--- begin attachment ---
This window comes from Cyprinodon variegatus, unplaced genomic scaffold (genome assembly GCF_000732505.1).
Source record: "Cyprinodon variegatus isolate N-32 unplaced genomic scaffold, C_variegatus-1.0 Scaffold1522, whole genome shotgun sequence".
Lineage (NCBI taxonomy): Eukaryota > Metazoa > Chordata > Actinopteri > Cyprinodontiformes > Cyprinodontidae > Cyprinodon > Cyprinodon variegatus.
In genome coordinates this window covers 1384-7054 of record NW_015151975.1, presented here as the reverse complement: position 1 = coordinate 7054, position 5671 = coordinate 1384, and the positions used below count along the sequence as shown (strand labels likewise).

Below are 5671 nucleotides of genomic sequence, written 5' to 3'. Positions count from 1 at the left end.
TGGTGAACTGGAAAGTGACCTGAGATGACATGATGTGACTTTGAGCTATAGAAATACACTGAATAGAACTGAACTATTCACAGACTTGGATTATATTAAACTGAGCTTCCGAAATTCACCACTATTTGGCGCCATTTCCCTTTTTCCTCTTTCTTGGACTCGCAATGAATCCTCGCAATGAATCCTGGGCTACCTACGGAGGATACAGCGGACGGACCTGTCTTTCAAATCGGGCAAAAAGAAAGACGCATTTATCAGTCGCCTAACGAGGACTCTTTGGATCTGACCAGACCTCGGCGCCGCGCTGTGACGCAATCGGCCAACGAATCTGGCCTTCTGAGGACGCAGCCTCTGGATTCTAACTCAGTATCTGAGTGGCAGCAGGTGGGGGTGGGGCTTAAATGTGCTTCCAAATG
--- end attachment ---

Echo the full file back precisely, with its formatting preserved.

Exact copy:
This window comes from Cyprinodon variegatus, unplaced genomic scaffold (genome assembly GCF_000732505.1).
Source record: "Cyprinodon variegatus isolate N-32 unplaced genomic scaffold, C_variegatus-1.0 Scaffold1522, whole genome shotgun sequence".
Lineage (NCBI taxonomy): Eukaryota > Metazoa > Chordata > Actinopteri > Cyprinodontiformes > Cyprinodontidae > Cyprinodon > Cyprinodon variegatus.
In genome coordinates this window covers 1384-7054 of record NW_015151975.1, presented here as the reverse complement: position 1 = coordinate 7054, position 5671 = coordinate 1384, and the positions used below count along the sequence as shown (strand labels likewise).

Below are 5671 nucleotides of genomic sequence, written 5' to 3'. Positions count from 1 at the left end.
TGGTGAACTGGAAAGTGACCTGAGATGACATGATGTGACTTTGAGCTATAGAAATACACTGAATAGAACTGAACTATTCACAGACTTGGATTATATTAAACTGAGCTTCCGAAATTCACCACTATTTGGCGCCATTTCCCTTTTTCCTCTTTCTTGGACTCGCAATGAATCCTCGCAATGAATCCTGGGCTACCTACGGAGGATACAGCGGACGGACCTGTCTTTCAAATCGGGCAAAAAGAAAGACGCATTTATCAGTCGCCTAACGAGGACTCTTTGGATCTGACCAGACCTCGGCGCCGCGCTGTGACGCAATCGGCCAACGAATCTGGCCTTCTGAGGACGCAGCCTCTGGATTCTAACTCAGTATCTGAGTGGCAGCAGGTGGGGGTGGGGCTTAAATGTGCTTCCAAATG